Hitachi’s goal is to create an integrated ecosystem, where citizens travel actively, seamlessly and harmoniously from one place to another, using multiple modes of transport as desired. To help achieve this, Hitachi aims to orchestrate mobility for a more sustainable society.
Within this model, Hitachi is capable of providing citizens with recommendations about travel routes and departure timings, public amenities and places of interest, and provides real time information on events taking place across cities. This approach will motivate people to travel, consume various services, as well as lead to safer, healthier and more exciting daily lives.
For mobility service providers and local business owners, Hitachi will exploit real-time data on traffic activity, forecast consumer and business demand for goods and services, and optimized operation schedules. It is also Hitachi’s role to accelerate collaboration and information sharing between all actors.
The technologies that underpin a seamless integrated mobility system are important, but they must also include human input and insight. Overcoming pressing mobility issues such as congestion, pollution and safety—as well as building robust, cost-effective infrastructure—will continue to need the views and expertise of all stakeholders, including the private and public sectors, academia and NGOs. Most importantly, these efforts must consider the needs and perspectives of the end-users, be they public transport commuters or regular road users, to ensure mobility solutions are fit for purpose.
Relationships between industry players are crucial to solving complex city issues, and for building consensus with governments, Hitachi asserts. What is more important, however, is for each participant—irrespective of the sector within which they work—to foster a mind of mutual assistance and contribute to the greater good.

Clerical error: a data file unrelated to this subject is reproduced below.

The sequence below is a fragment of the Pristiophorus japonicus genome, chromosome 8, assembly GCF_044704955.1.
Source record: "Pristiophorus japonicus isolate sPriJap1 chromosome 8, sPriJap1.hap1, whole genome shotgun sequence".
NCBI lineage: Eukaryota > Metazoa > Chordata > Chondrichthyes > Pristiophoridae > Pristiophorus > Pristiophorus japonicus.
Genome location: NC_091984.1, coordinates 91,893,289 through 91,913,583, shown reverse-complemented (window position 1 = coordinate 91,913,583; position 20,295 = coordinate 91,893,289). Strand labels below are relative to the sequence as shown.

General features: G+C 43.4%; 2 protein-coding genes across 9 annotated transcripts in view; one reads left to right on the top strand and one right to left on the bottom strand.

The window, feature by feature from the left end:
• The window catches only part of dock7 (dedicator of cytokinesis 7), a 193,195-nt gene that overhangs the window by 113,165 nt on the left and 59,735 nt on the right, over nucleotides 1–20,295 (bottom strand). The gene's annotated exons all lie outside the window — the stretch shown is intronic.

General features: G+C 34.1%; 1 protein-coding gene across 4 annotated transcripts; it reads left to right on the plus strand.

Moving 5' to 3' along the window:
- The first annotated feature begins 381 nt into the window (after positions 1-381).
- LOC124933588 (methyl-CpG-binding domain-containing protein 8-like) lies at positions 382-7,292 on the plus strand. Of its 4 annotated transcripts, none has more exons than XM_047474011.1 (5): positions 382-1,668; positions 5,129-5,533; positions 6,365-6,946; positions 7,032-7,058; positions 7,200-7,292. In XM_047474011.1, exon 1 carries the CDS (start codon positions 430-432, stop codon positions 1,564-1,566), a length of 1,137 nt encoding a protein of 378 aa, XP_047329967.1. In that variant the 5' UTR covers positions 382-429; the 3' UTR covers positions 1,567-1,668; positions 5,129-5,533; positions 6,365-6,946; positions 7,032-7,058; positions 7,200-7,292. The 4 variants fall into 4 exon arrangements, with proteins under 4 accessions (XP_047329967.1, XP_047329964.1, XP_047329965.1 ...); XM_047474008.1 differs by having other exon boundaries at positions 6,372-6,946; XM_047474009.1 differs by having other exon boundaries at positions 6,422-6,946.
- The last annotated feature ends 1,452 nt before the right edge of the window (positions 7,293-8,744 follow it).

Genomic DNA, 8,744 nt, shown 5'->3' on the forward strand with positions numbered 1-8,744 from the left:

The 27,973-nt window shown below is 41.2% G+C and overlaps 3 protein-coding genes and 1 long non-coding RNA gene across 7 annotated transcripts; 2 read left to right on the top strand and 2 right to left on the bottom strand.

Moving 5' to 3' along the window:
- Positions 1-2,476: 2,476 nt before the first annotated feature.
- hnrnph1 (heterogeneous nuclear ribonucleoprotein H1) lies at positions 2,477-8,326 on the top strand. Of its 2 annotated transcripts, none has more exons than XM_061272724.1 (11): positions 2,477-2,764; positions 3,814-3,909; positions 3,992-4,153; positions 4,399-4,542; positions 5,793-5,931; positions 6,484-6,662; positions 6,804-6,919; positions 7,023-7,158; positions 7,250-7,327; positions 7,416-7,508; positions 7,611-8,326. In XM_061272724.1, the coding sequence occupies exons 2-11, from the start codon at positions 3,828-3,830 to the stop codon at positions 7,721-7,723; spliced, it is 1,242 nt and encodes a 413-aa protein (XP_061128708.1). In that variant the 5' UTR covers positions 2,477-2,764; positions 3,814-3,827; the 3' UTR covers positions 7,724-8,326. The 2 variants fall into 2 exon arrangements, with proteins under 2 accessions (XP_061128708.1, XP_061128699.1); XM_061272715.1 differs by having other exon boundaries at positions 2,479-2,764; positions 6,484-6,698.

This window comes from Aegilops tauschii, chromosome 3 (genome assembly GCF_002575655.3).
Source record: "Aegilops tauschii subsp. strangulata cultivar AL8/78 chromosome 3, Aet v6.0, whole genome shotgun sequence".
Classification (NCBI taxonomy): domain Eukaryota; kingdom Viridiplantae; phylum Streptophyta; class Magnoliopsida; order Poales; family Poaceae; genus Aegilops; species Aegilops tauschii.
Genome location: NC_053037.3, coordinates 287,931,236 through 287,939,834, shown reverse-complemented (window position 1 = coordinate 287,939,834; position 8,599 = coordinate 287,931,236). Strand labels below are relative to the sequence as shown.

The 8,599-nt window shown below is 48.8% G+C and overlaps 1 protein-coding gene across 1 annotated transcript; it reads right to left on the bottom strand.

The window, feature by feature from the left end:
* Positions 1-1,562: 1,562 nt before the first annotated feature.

The Tokyo suburb of Toyosu is one of the most congested in Tokyo. With public transport under strain due to population growth and increasing numbers of visitors to the suburb, citizens and commuters need a mobility service that is comfortable, timely and less congested. The number of people living in and commuting to Toyosu is expected to grow four times by 2030.
One of the most built-up suburbs in Japan, Toyosu has been designated one of 15 smart city projects promoted by Japan’s Ministry of Land, Infrastructure, Transport and Tourism. The goal in Toyosu is to overcome an array of urban issues through smart technologies.
A member of the Toyosu Smart City Consortium, Hitachi is working with a team of public and private stakeholders to solve Toyosu’s mobility challenges. The company is focused on two areas: firstly, the development of a new data integration platform for mobility, which will show supply and demand in real time; and secondly, the launch of a last-mile mobility service.
The project leverages data and expertise provided by government, academia, and private companies. Using real-time traffic data, passengers are presented with a wide range of transportation options from which to choose from, while shuttle providers leverage live information on passenger demand to provide a more timely and efficient service.
The project exemplifies how mutual assistance is benefitting various city actors. It also showcases Hitachi’s abilities as a partner for future MaaS projects. With smart cities proliferating across Japan, MaaS projects like that of Toyosu will continue to emerge nationwide.